Antidepressants, if you have not been diagnosed by a reputable mental health provider as clinically depressed, you have no business taking antidepressants.  They change your brain chemistry.  Your brain stops manufacturing the chemicals itself and becomes dependent on having the medicine to make them.  A state worse than the first you were in.  It is not helpful for chronic pain.  It is a bandaid, a something to get you out  of the office and off the doctor’s schedule, for a while.

The other day, I heard yet another ‘cure’.  Yeah, vinegar, for just about everything.   Did you know?  It makes your bones stronger?  Yeah, really – uh huh.  Oh, you mix it with honey, yeah, because honey is a cure for everything, too.  Well, honey for those allergic to bee/wasp stings, pollens, grasses, etc., can be deadly.  And, vinegar – it is acetic acid.  It doesn’t do anything PERIOD.  It makes a great cleaner.  If you mix it with baking soda, you can make ‘rockets’.   Basic chemistry people, use your brain!!!!  Acetic acid is not a cure for high blood pressure, fibromyalgia, arthritis or anything else.  It will make your windows shine.  Again, it’s a nice cleaner.  I use it for my countertops and windows.

Also, Neurontin (gabapentin) and Lyrica – look up the literature on them – they are about as good as a placebo for pain.  Neurontin is prescribed about as frequently as sugar pills.  Don’t bother.   It can make you sleepy, but if you don’t have epilepsy, it’s really not going to do much for you.  It can make you gain weight, and sweat, but that’s about it.  And, when you do read the literature, thoroughly, you will find they have no idea how it works on neurogenic pain.  It doesn’t.  I have neurogenic pain.  Fortunately, I had a dad smart enough to tell me not to take that stuff.  He said it makes a nice living for the pharmacist, and the drug company; otherwise, again – baloney!!! Yeah, that’s going to make people happy.  Figure it this way, if a doctor is willing to give you multiple refills on the medication, it isn’t actually going to do much for you.  It’s another  ‘here, shut-up, I can’t help you drug’.

I am fortunate.  I was able to avoid some of this crap, because of my dad.  He was a pharmacist.  And, an extremely intelligent man.

Doctors who don’t take insurance and are free with prescriptions for narcotics, aren’t sympathetic, compassionate people.  They are bums.  They are after your money.  They don’t care about your welfare.  A doctor who truly considers your welfare is hard to find for chronic conditions because they don’t make money, and chronic pain/illness sufferers can be a nuisance.   Healthcare providers  can’t often find a cause, and it’s frustrating to treat and to listen to, when they can’t provide anything.

Things to try:  Read as much legitimate literature on your condition as you can.  Take as little medication as possible.  Stay in the best health, at an appropriate weight, with as much activity as you possibly can.  Find a sport, or activity that you can tolerate.  I found taekwondo helpful, and I had to modify that.  Sometimes, I have to stop for a while.  Find something that interests you, and get more interested.  Find something to do that helps others, and do that.   If it sounds like I am not sympathetic, I am.  I am limited by chronic, constant, 24/7, relentless pain.  Sometimes it is very, very bad.  Lately, it has been.  I fake it for a few hours at a time, when everyone else has gone home, or when I can go there, I lie down, and I read or knit, or watch an entertaining program or movie.  I don’t belong to a pain support group anymore, because, when I did belong, all they did was rehearse their stories of woe.  It’s hard not to do that, but it won’t help you.  It reinforces that in your brain.  That’s why I got interested in meditation.  That’s another thing, meditation doesn’t take long to teach someone.  You don’t need to buy special clothes, nor spend a lot of money being taught.  It takes just a few sessions.  If the person teaching you tells you that it will help your pain go away, or you won’t feel your pain – bullshit – you will feel your pain.  The thing meditation does for me, and what I teach other people, is that it gives you the ability to give yourself  an attitude adjustment.  You can look at your pain, your life differently.    In time, after being diagnosed with everything in the world, I did find out what the source of  pain was, for all the good that did.  There is no cure.  It is up to me.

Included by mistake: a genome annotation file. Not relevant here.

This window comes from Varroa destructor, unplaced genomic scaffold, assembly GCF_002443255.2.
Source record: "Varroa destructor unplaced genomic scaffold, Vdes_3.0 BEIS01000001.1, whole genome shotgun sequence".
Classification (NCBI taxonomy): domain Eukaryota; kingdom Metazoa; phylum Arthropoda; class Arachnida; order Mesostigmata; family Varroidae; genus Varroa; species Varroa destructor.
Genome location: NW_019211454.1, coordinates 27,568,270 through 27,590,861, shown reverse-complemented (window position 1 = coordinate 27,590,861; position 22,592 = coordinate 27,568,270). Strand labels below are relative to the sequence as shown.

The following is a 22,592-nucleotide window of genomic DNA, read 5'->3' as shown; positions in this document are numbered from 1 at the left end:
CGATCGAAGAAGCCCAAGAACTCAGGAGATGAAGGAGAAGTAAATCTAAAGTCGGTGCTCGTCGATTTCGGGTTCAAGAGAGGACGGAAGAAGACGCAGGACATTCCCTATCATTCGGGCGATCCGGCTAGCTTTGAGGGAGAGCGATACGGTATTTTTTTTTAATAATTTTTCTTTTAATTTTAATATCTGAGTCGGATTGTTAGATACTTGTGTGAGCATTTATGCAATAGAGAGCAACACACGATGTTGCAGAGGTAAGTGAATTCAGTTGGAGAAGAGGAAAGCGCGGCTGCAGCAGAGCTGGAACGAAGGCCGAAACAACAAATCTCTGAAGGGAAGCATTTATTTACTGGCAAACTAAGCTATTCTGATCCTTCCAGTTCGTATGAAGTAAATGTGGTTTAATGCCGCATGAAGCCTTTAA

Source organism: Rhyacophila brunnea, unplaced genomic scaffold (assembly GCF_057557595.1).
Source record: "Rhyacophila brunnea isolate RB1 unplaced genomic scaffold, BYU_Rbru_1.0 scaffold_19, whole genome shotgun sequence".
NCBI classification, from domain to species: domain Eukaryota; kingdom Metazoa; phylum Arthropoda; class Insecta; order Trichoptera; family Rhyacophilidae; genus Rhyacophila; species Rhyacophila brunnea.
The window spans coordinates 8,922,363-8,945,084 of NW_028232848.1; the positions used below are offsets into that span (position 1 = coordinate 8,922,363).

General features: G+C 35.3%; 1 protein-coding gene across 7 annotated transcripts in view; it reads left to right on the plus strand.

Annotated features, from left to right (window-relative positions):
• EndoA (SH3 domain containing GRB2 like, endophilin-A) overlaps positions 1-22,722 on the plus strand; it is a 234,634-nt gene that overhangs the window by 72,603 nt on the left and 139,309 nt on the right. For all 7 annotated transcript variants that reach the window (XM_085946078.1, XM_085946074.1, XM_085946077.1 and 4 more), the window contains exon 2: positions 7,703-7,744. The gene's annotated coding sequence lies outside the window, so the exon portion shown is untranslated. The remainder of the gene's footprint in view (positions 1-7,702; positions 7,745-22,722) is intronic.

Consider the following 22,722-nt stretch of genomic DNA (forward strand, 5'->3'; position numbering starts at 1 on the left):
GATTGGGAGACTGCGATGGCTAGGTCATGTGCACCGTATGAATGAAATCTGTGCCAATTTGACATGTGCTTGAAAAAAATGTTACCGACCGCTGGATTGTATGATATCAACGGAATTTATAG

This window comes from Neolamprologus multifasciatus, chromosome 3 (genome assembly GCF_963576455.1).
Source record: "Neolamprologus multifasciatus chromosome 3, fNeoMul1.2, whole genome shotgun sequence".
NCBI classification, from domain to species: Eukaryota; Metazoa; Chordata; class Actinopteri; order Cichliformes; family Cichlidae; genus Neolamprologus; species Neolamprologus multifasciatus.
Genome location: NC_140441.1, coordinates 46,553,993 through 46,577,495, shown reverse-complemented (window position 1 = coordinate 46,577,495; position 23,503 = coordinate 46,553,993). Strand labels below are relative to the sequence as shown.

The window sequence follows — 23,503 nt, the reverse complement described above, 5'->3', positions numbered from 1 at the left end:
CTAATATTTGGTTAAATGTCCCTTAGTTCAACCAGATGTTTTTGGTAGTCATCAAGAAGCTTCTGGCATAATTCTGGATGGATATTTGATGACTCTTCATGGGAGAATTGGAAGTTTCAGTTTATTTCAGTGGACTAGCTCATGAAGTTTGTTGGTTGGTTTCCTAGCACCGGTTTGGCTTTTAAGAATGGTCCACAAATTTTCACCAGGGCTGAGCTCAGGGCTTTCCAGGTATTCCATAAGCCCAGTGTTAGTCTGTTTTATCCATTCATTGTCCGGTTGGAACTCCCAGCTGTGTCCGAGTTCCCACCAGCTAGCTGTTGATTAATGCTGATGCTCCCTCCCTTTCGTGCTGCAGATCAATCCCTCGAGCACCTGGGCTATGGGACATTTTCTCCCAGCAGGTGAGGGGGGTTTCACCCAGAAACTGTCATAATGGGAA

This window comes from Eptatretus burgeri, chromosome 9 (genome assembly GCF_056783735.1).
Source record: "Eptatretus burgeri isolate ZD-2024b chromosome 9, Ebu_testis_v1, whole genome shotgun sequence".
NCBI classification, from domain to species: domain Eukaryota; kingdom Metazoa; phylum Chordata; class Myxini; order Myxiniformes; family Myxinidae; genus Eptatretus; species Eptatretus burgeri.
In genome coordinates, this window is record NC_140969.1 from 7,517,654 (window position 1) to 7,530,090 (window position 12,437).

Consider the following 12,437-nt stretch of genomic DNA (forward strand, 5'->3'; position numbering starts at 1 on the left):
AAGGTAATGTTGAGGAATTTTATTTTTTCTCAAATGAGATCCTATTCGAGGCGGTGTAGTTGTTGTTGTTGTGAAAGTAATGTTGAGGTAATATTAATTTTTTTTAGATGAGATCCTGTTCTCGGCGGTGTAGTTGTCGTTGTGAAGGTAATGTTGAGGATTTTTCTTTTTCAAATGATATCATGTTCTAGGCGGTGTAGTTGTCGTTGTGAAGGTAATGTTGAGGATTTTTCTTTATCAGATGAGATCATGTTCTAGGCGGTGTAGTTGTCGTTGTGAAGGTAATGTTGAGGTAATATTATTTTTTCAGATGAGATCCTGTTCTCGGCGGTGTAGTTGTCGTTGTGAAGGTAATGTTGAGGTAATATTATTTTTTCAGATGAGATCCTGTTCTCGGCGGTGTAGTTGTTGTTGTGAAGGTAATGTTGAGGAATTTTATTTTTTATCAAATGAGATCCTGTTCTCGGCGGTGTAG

I still have friends, acquaintances, who give me info on the latest supplement, cure, etc.  I try to be polite.  I thank them.  I smile to myself that I’m glad I had a great AP teacher who wasn’t shy about speaking the truth, and a dad who wasn’t either.  Honey and vinegar, won’t cure you, one of them – can kill you.  Acai berries taste good.   Most supplements make expensive urine – if you’re going for that; well, take them then.  We absorb nutrients best from our food.  Eat well, make the calories count.  Fad diets don’t work.  Diets where certain foods are excluded, UNLESS you have a specific illness/condition documented by testing, don’t work either.  I am allergic to dairy.  I can’t have milk, milk-products, etc.  I can eat hard cheeses.  I stick to that, as best I can.  Otherwise, I eat from the groups.

What sounds too good to be true, is.

Live well, and wisely.  Thanks for stopping by.  Lilie

SHENPA, GO HOME!

In Buddhist writings, ‘Shenpa’ is the distracter, that chattering inside your head, always something to say.  This is one idea for coping with ‘Shenpa’.

a nice day, in the mid50s

walking into the early morning

Shenpa begins talking

wonder and worry

and all the other things

mind has to say

gray rain cloud forms a low ceiling

over this valley

to the mountains and beyond

a deer jumps, then sprints into the thicket

chipmunk runs the rails of a fence,

and skitters off

the dam seems quiet this morning,

beaver must have slept in

birds fly out from the bushes

surprised by the sound of footsteps

the sun tries to part the cloud,

for a moment,

with his big, round, bright face

moment by moment

this is what we have

what deserves our attention

let Shenpa get his own ride home!

from the book, A Perfect Blossom, by Lilie Allen

copyright 2010